Pitt men's hoops honored by NCAA for academic rates
For the third time in four years, Pitt received recognition from the NCAA for ranking among the top 10 percent of all 351 men's basketball programs for its academic progress rate.
APR takes into account graduation rates over a four-year period between 2009-10 and 2012-13 and is considered a real-time measure of retention and eligibility. Pitt received recognition in 2009-10 and 2010-11 under coach Jamie Dixon and academic support services director Mike Farabaugh, joining Duke and Notre Dame as the only ACC schools to earn honors three of the past four years.
The ACC had 77 teams in all sports recognized, the most of the five major conferences.
“Jamie Dixon continues to prove that you can have one of the top basketball program in the country and still achieve the highest levels of academic success,” Pitt athletic director Steve Pederson said in a prepared statement. “We are fortunate to have a gentleman leading our basketball program who personifies the ideals of this great university.”
Pitt had four players — junior Cameron Wright and freshmen Jamel Artis, Josh Newkirk and Mike Young — named to the Academic All-ACC team.
Wright also received the Skip Prosser Award, honoring the ACC's top scholar-athlete in basketball.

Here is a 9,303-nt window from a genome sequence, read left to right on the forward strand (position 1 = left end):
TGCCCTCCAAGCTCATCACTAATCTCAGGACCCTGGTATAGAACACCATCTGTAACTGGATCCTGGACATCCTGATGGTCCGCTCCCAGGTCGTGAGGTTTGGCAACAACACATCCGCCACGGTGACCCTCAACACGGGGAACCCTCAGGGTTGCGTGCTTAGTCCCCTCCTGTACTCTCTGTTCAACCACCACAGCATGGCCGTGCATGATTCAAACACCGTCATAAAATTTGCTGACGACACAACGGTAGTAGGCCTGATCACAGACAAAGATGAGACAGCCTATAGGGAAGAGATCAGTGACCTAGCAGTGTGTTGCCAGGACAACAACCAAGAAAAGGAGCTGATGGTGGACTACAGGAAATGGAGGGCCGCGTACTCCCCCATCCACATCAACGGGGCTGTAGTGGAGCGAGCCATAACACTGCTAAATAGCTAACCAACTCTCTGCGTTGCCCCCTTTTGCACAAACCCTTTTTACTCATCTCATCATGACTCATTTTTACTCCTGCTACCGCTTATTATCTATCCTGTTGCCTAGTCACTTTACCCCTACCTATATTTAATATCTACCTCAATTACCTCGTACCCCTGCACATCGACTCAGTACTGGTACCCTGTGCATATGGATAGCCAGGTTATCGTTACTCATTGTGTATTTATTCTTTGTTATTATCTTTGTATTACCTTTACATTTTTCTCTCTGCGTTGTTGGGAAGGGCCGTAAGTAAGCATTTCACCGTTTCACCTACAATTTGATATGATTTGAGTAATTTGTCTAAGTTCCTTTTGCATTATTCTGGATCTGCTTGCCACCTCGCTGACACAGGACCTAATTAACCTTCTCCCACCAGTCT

Dixon said graduating his players “will always be the No. 1 priority for our program” and called the recognition from the NCAA “a tremendous honor for our university and a great reward for all the hard work and dedication that our players have put into their studies.”
Kevin Gorman is a staff writer for Trib Total Media. Reach him at email@example.com or via Twitter @KGorman_Trib.
TribLive commenting policy
You are solely responsible for your comments and by using TribLive.com you agree to our Terms of Service.
We moderate comments. Our goal is to provide substantive commentary for a general readership. By screening submissions, we provide a space where readers can share intelligent and informed commentary that enhances the quality of our news and information.
While most comments will be posted if they are on-topic and not abusive, moderating decisions are subjective. We will make them as carefully and consistently as we can. Because of the volume of reader comments, we cannot review individual moderation decisions with readers.
We value thoughtful comments representing a range of views that make their point quickly and politely. We make an effort to protect discussions from repeated comments â either by the same reader or different readers.
We follow the same standards for taste as the daily newspaper. A few things we won't tolerate: personal attacks, obscenity, vulgarity, profanity (including expletives and letters followed by dashes), commercial promotion, impersonations, incoherence, proselytizing and SHOUTING. Don't include URLs to Web sites.
We do not edit comments. They are either approved or deleted. We reserve the right to edit a comment that is quoted or excerpted in an article. In this case, we may fix spelling and punctuation.
We welcome strong opinions and criticism of our work, but we don't want comments to become bogged down with discussions of our policies and we will moderate accordingly.
We appreciate it when readers and people quoted in articles or blog posts point out errors of fact or emphasis and will investigate all assertions. But these suggestions should be sent via e-mail. To avoid distracting other readers, we won't publish comments that suggest a correction. Instead, corrections will be made in a blog post or in an article.